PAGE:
This weekend, two very unalike movies starring Kristen Stewart hit theaters. Woody Allen's Café Society is a talky period romance set between 1930s Hollywood and New York, while Drake Doremus' Equals is a minimalist sci-fi romance set in a dystopian future where emotions have been eradicated. What bonds them together is Stewart, who gives very different performances in each, proving that she is becoming an actress of increasing range and versatility.
There will always be haters who think that Stewart will never escape the shadow of Twilight and that her characters are all variations of Bella Swan, with her intense gazing and frequent lip-biting. But if you take a look back at Stewart's still-young career, you'll see that it's already filled with masterful performances. Here are her nine best so far.
9. Panic Room
This was only Kristen Stewart’s second movie, where she replaced a young Hayden Panettiere who dropped out of the project. As Jodie Foster’s diabetic daughter, Sarah, in David Fincher’s claustrophobic thriller, Stewart displays both toughness and fear simultaneously, and more than holds her own opposite the no-nonsense Foster. And the fact that she was only 10 when filming began makes this performance all the more remarkable.
8. On the Road
Part of a sprawling A-list cast that includes Kirsten Dunst, Garrett Hedlund, and Amy Adams, Stewart stands out as one of Jack Kerouac’s most vivid creations, the free-spirited Marylou. Her performance is loose and free-flowing, the opposite of the tightly wound vampire love that until then, most audiences knew her as.
7. American Ultra
This criminally slept-on, turbo-charged action comedy sees Stewart playing a small-town stoner hopelessly devoted to her equally small town and equally stoned boyfriend, played by Jesse Eisenberg. It might sound like a thankless role, but Stewart and Eisenberg have real chemistry, and the movie’s breathless pace (and genuinely surprising twists) means that Stewart’s character is much more than your typical damsel in distress. It’s one of her most relatable characters, and she has a blast playing it.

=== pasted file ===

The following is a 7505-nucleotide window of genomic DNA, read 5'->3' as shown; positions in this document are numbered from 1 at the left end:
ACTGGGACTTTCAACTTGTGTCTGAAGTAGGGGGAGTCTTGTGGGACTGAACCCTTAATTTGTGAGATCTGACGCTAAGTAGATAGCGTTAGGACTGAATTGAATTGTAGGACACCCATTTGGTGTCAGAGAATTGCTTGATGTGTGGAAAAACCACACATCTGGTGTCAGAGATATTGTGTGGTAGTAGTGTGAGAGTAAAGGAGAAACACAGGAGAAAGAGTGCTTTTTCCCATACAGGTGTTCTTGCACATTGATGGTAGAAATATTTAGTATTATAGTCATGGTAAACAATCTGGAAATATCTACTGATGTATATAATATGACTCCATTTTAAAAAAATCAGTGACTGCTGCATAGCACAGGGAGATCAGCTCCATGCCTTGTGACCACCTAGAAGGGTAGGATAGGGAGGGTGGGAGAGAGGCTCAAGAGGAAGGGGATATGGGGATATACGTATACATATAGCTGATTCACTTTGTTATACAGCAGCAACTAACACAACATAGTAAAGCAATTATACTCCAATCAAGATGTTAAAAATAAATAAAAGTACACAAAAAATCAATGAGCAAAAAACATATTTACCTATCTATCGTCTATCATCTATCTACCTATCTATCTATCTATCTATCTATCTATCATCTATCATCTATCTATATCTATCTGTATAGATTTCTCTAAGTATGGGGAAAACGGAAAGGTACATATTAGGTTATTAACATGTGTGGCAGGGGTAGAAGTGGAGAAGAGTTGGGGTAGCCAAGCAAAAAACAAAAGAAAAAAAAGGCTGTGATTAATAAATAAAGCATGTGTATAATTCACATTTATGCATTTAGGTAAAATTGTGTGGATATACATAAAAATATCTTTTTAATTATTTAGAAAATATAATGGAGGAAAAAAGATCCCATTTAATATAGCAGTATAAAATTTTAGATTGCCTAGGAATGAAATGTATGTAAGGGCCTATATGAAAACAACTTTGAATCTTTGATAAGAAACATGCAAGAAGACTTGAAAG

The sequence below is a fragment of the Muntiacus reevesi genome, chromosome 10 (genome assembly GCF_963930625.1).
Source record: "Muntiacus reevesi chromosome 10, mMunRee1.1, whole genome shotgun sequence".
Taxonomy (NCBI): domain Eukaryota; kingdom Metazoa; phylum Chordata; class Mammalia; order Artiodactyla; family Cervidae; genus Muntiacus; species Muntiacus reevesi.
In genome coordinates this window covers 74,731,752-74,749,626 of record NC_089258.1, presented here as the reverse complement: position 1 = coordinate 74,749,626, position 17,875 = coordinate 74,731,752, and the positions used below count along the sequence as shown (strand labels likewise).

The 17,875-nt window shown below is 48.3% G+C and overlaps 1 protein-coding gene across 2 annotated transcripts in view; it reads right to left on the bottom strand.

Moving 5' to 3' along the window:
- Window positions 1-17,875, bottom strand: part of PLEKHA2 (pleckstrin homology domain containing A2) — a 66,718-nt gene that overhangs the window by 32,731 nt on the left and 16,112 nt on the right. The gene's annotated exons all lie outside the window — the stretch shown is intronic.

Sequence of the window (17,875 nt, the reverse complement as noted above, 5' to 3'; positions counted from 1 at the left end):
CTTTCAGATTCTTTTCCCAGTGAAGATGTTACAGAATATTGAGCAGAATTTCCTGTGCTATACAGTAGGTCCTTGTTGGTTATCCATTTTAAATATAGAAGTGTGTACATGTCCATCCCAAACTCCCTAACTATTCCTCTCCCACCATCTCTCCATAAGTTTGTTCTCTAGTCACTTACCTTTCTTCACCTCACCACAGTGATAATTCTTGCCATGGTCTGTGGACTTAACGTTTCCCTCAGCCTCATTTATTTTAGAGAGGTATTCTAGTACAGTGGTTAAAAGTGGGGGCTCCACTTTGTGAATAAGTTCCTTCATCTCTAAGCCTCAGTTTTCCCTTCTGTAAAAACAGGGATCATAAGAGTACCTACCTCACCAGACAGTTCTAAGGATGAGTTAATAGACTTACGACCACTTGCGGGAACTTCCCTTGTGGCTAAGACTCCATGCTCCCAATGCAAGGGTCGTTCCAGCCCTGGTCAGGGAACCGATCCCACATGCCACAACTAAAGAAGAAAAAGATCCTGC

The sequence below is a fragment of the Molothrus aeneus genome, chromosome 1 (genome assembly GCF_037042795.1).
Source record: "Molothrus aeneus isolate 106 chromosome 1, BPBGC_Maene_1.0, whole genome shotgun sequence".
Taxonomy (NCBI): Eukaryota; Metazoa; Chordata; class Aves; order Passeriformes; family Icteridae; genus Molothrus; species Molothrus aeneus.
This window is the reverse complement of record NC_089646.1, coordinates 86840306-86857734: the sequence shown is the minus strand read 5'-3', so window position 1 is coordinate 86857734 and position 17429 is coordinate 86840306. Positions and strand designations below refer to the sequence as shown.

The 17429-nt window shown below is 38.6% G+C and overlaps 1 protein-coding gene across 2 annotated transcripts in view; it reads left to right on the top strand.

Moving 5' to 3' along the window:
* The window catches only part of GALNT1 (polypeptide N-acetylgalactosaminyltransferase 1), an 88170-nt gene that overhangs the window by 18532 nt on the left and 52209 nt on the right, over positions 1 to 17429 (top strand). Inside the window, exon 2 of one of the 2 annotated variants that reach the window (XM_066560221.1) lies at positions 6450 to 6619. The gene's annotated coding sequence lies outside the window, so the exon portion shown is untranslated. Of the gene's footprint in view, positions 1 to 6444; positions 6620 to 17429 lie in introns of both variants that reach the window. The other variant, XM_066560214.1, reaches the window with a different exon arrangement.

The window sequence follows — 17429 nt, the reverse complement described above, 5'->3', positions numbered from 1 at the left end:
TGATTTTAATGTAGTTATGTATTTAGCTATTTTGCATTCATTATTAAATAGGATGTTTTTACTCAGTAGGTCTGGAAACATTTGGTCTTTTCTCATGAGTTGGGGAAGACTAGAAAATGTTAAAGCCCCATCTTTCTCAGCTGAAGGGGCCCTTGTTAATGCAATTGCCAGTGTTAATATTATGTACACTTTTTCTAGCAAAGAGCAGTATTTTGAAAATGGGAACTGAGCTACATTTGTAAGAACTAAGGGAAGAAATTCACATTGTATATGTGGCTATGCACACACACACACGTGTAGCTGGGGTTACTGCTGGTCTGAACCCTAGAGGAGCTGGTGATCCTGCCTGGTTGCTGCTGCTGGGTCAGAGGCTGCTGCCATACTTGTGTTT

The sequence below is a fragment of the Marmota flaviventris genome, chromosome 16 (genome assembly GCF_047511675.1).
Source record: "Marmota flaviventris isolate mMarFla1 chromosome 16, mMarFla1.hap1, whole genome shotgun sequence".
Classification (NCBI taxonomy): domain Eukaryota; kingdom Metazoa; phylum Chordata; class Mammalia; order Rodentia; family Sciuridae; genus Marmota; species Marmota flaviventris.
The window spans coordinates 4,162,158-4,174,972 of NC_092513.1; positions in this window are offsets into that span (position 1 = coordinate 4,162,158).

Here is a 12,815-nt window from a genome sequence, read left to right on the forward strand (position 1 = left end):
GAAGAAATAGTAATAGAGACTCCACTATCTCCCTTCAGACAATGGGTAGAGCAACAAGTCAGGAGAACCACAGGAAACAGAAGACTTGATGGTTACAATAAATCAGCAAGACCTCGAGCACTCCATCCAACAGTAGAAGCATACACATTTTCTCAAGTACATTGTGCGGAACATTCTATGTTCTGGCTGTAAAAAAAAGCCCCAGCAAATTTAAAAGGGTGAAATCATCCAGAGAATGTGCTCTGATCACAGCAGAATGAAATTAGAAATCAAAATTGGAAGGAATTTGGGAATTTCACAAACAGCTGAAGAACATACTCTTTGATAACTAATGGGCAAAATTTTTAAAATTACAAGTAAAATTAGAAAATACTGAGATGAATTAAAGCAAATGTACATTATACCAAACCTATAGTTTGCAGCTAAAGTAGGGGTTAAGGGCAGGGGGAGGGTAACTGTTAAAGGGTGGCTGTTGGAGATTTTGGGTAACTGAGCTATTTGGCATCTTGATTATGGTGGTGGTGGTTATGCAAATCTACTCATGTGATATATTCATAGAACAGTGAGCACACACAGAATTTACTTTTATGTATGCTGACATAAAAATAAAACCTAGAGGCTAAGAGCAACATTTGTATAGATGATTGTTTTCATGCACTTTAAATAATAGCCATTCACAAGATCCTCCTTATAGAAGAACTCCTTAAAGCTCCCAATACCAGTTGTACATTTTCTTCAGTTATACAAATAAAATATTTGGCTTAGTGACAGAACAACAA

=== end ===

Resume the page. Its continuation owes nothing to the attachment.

6. The Twilight Saga
You might wonder what Bella Swan is doing on this list, but it’s essentially impossible to imagine any other actor in this role, and that counts for something.
5. Welcome to the Rileys
Stewart’s first role since Twilight made her a global star, essentially writing the blueprint for her career post the franchise. While the movie itself is a deeply felt indie flick that’s good, if slightly predictable, Stewart, as a 17-year-old runaway who befriends an older man (James Gandolfini), imbues what could have been a caricature, with a fraught humanity. And in the process she essentially writes the blueprint for her post-Twilight career.
4. Camp X-Ray
Stewart, along with her co-star Peyman Moaadi, carries this steely drama about a guard at Guantanamo Bay who begins a friendship with one of the detainees. The movie is anchored by Stewart's powerful performance, which starts out as icy, but thaws beautifully once the film's central relationship develops. Stewart's reputation as an actress who wants to be challenged became firmly established with this role.
Stewart was on the set of this mellow summer classic when Twilight director Catherine Hardwicke asked her to read for Bella Swan. If Stewart didn't slay the audition (she did), then this film could have established her as the go-to dream girl for nerdy dudes on the cusp of manhood. It's not hard to see why Eisenberg's slight, bookish dreamer falls for Stewart's character. She's a bit of a mess, yes, but she is at once luminous and elusive, thus making her completely irresistible.
2. Still Alice
The brilliance of Stewart's performance was lost in the shadow of Julianne Moore's towering, Oscar-winning turn as a woman battling Alzheimer's. But Stewart, as Moore's youngest, most rebellious daughter Lydia, is the movie's beating heart, delivering a performance that is deeply poignant, but also unexpectedly funny.
1. Clouds of Sils Maria
As the assertive assistant to an aging movie star (Juliette Binoche), Stewart delivers her most natural performance to date. And what is great acting if not natural? Here, she seems to follow her instincts seamlessly, and her performance lingers long after the movie's final shot. It's no wonder it won her a César Award (the French Oscar), making her the first American actress to do so.